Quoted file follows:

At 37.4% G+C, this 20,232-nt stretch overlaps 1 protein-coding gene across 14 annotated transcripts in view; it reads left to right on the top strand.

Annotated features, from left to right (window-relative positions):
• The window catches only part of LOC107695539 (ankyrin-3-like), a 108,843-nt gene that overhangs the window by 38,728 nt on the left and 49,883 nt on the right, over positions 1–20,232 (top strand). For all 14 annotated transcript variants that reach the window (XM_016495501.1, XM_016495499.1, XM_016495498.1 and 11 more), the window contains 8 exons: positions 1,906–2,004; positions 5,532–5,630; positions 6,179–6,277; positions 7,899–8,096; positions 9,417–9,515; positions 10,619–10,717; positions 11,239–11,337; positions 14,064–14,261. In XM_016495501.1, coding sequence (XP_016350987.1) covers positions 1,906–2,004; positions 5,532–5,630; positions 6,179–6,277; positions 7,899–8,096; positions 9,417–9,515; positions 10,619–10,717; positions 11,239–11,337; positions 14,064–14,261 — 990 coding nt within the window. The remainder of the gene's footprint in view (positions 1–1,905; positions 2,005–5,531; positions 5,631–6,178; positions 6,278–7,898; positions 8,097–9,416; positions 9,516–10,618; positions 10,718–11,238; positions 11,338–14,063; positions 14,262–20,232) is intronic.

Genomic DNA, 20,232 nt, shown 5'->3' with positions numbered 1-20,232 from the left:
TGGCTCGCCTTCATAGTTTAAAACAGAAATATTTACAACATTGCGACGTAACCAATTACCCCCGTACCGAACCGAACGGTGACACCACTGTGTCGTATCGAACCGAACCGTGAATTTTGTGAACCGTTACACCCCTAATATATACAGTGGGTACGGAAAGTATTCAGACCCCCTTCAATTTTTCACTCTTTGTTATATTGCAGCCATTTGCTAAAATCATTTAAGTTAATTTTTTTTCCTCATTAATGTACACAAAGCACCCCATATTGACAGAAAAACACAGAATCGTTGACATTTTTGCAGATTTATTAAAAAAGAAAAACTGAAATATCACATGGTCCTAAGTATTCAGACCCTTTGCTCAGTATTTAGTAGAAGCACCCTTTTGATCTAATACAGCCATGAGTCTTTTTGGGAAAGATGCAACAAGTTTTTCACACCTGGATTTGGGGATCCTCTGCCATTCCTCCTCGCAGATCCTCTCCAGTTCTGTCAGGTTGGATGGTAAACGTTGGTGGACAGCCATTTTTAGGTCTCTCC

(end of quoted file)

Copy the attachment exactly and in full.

At 37.4% G+C, this 20,232-nt stretch overlaps 1 protein-coding gene across 14 annotated transcripts in view; it reads left to right on the top strand.

Annotated features, from left to right (window-relative positions):
• The window catches only part of LOC107695539 (ankyrin-3-like), a 108,843-nt gene that overhangs the window by 38,728 nt on the left and 49,883 nt on the right, over positions 1–20,232 (top strand). For all 14 annotated transcript variants that reach the window (XM_016495501.1, XM_016495499.1, XM_016495498.1 and 11 more), the window contains 8 exons: positions 1,906–2,004; positions 5,532–5,630; positions 6,179–6,277; positions 7,899–8,096; positions 9,417–9,515; positions 10,619–10,717; positions 11,239–11,337; positions 14,064–14,261. In XM_016495501.1, coding sequence (XP_016350987.1) covers positions 1,906–2,004; positions 5,532–5,630; positions 6,179–6,277; positions 7,899–8,096; positions 9,417–9,515; positions 10,619–10,717; positions 11,239–11,337; positions 14,064–14,261 — 990 coding nt within the window. The remainder of the gene's footprint in view (positions 1–1,905; positions 2,005–5,531; positions 5,631–6,178; positions 6,278–7,898; positions 8,097–9,416; positions 9,516–10,618; positions 10,718–11,238; positions 11,338–14,063; positions 14,262–20,232) is intronic.

Genomic DNA, 20,232 nt, shown 5'->3' with positions numbered 1-20,232 from the left:
TGGCTCGCCTTCATAGTTTAAAACAGAAATATTTACAACATTGCGACGTAACCAATTACCCCCGTACCGAACCGAACGGTGACACCACTGTGTCGTATCGAACCGAACCGTGAATTTTGTGAACCGTTACACCCCTAATATATACAGTGGGTACGGAAAGTATTCAGACCCCCTTCAATTTTTCACTCTTTGTTATATTGCAGCCATTTGCTAAAATCATTTAAGTTAATTTTTTTTCCTCATTAATGTACACAAAGCACCCCATATTGACAGAAAAACACAGAATCGTTGACATTTTTGCAGATTTATTAAAAAAGAAAAACTGAAATATCACATGGTCCTAAGTATTCAGACCCTTTGCTCAGTATTTAGTAGAAGCACCCTTTTGATCTAATACAGCCATGAGTCTTTTTGGGAAAGATGCAACAAGTTTTTCACACCTGGATTTGGGGATCCTCTGCCATTCCTCCTCGCAGATCCTCTCCAGTTCTGTCAGGTTGGATGGTAAACGTTGGTGGACAGCCATTTTTAGGTCTCTCC